Americans are diverse, and its workplaces should be too. According to the U.S. Census Bureau, 2 in every 5 Americans are diverse and 1 in every 5 is of Hispanic or Latino origin. In order to conduct business authentically and resonate with U.S. consumers, our workplaces need to reflect our population. In order to produce products for a diverse population or American businesses, we need authentic voices to deliver them.
As part of my series about the leadership lessons of accomplished business leaders, I had the pleasure of interviewing Parker Morse. A media and advertising veteran, Parker is the founder and CEO of H Code, the country’s largest U.S. Hispanic digital revenue business. Parker has more than 10 years of experience leading product development and revenue growth. Before H Code, he served as the SVP of Platform Revenue at Demand Media (now known as Leaf Group (NYSE: LFGR), where he led a team responsible for over $100M in media ad revenue. Previously, he also worked at Rubicon Project, Warner Bros., GCA (fka GCA Savvian), and Blue Bite. Coupled with a bachelor’s degree in economics from the University of Pennsylvania and an MBA from UCLA’s Anderson School of Management, Parker has an extensive and insightful understanding about media, tech, and marketing. He innovatively applied best practices to the burgeoning Hispanic market, underserved across media. Since founding H Code in 2015, he has led the company to profitability and achieved year over year growth, becoming the leading digital partner for brands wishing to connect authentically with U.S. Hispanics.
Thank you so much for joining us! Can you tell us the story about what brought you to this specific career path?
From the beginning, it was clear to me that technology, digital, and media were symbiotically influencing one another and were major players in American business. During my education, I knew I wanted to be on the inside of progress and leverage tech, data, and digital to drive growth in the media industry.
Throughout my time at GCA, Warner Bros., and Blue Bite, I focused on helping to promote growth within these companies, as well as within myself. I sought to understand business development and operations, analyze successes and failures, identify best practices and effective strategies, and educate myself on digital, its capabilities, and its impact on U.S. industries. Ultimately my drive to becoming a leader in the business and digital world led to my participation in the MBA program at UCLA’s Anderson School of Management and my time at Rubicon Project.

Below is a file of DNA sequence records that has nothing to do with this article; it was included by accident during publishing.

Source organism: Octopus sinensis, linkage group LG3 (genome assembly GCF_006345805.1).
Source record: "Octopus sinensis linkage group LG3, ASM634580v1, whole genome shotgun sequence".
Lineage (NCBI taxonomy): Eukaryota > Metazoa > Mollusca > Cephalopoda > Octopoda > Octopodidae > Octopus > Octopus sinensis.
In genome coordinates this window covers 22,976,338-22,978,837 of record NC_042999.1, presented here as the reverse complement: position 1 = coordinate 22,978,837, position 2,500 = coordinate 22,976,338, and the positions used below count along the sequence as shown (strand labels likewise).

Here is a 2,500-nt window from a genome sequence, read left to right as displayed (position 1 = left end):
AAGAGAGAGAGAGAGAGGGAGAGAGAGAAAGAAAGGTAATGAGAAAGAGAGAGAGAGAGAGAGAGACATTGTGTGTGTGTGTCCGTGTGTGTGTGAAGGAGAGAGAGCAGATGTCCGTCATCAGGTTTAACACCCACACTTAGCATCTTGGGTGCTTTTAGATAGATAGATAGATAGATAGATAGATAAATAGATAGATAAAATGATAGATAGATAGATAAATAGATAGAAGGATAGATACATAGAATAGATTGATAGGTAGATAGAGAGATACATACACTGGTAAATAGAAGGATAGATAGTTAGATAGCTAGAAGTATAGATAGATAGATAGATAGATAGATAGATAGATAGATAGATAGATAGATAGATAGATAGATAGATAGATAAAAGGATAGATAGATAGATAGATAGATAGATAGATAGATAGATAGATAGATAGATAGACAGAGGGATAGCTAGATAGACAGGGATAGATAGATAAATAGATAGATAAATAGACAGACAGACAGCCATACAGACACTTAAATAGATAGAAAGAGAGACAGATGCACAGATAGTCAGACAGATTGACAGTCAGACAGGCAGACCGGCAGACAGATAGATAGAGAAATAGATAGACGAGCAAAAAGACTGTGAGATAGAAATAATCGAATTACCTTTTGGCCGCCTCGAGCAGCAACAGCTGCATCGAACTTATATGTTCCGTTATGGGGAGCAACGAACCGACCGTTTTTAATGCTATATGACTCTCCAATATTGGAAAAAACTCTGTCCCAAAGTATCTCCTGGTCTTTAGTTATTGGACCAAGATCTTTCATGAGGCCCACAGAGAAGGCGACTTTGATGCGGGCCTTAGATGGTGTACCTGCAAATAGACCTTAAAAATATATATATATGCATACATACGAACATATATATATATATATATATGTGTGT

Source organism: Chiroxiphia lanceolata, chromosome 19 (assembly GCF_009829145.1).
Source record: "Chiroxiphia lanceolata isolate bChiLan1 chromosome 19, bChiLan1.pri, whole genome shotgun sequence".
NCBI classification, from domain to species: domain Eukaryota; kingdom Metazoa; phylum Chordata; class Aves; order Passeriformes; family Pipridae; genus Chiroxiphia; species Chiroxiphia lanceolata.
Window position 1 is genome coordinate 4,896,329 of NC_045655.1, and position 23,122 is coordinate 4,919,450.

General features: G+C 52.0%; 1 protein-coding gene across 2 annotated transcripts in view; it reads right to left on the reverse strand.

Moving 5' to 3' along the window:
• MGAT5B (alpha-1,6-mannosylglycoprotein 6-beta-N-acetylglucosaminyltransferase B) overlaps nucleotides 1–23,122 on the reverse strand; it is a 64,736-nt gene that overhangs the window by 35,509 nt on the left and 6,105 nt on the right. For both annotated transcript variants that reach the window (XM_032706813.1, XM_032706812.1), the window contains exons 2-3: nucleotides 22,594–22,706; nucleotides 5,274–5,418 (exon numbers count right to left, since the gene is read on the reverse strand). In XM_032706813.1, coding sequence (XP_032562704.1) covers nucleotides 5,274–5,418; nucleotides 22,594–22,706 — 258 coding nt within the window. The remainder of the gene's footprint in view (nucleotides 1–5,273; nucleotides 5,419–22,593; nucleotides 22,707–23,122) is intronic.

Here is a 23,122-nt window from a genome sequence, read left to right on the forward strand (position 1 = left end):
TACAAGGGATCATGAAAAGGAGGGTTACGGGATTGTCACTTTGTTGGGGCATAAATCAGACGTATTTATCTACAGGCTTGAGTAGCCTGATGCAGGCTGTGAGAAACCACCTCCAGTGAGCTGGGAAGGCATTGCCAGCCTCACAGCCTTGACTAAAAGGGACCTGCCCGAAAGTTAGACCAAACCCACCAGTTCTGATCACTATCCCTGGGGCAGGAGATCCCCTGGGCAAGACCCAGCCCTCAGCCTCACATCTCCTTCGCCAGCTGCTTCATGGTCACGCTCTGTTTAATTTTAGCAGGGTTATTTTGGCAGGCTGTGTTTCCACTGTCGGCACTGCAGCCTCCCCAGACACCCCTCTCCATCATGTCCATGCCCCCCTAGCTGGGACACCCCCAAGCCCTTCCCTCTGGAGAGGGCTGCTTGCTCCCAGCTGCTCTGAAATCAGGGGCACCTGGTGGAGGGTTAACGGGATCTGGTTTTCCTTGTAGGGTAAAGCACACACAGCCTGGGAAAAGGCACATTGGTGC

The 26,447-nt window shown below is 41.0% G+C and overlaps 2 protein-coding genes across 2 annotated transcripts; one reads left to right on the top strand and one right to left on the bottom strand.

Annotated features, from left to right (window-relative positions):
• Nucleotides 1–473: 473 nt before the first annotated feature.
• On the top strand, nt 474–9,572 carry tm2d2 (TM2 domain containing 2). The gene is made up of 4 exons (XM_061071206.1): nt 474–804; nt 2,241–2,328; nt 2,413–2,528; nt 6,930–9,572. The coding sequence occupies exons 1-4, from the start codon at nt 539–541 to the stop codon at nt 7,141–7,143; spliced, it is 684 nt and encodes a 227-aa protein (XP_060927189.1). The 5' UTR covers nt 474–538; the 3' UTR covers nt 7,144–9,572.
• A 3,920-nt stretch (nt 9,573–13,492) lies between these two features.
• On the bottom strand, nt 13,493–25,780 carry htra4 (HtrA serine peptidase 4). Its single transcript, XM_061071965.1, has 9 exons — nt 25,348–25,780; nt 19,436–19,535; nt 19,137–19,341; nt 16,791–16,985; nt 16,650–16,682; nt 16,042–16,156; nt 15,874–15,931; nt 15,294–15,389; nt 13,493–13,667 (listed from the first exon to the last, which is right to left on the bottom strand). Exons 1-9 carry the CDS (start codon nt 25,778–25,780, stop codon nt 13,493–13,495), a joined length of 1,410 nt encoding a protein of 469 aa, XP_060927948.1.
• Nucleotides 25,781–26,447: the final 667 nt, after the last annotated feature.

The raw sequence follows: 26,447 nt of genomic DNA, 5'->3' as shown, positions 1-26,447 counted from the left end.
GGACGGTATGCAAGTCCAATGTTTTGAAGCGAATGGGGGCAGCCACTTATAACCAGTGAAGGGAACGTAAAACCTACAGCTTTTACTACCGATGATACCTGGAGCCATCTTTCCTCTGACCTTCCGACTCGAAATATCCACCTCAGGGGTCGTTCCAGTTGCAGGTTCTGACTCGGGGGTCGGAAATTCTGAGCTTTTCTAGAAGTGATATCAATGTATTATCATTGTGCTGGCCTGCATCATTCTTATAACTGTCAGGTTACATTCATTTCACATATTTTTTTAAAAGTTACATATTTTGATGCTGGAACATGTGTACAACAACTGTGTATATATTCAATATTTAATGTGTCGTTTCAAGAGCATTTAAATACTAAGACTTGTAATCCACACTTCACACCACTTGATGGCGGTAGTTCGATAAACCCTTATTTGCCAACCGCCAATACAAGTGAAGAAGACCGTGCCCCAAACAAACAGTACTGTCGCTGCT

This period of my life culminated at Demand Media, where I was able to apply my learnings to their business development, mobile operations, sales initiatives, management of their entire media ad revenue, and more. This is where I began to recognize the absence of diversity within media and tech, and not just in the workplace. No business was proactively investing in or targeting the Hispanic audience digitally, despite their indisputable influence on the U.S. economy and nation as a whole. To me, if there was one certainty, it was that the U.S. Hispanic consumer was powerful, will be more powerful moving forward, and that digital would be at the forefront of this audience’s continued impact on America. From there, I decided to put to use my expertise to start H Code.
Can you share one of the major challenges you encountered when first leading the company? What lesson did you learn from that?
I understand digital and product monetization, revenue, and platforms. The major challenge when first starting H Code was building an authentic U.S. Hispanic company. H Code’s core mission is to serve the Hispanic community, one that I am not personally a part of. As a Latina, my wife was very influential in what my next steps should be. Although I had the passion and knowledge to start an efficient business, future success would rely on that business being representative of the multicultural audience I wanted to reach. H Code’s challenge was how to understand the U.S. Hispanic consumer, not just demographically but also culturally. We needed to know the nuances and needs of this audience in order to drive active change in media. And in order to understand diverse audiences, a business had to be diverse within itself. I learned that the right team is invaluable and sought to find people, who came from all backgrounds and shared my passion. I am proud to say that today, H Code is 80% multicultural, 70% Hispanic, and 55% female. The diversity within H Code has directly impacted our ability to be successful and develop an authentic product.
What are some of the factors that you believe led to your eventual success?
Since 2015, H Code has grown considerably. We just celebrated our fourth-year anniversary, and none of our success would have been possible without our amazing team. They are a well-oiled machine that not only have a passion for Hispanic marketing, but also bring every transferable skill they have to the table to meet goals and identify the needs of the Hispanic audience. H Code’s success is directly tied to our belief that learning does not stop in school. We continuously optimize our methods and processes. We see what works for U.S. Hispanics, what products align with our audience, and how we can combine all of those factors to produce premium digital solutions for brands.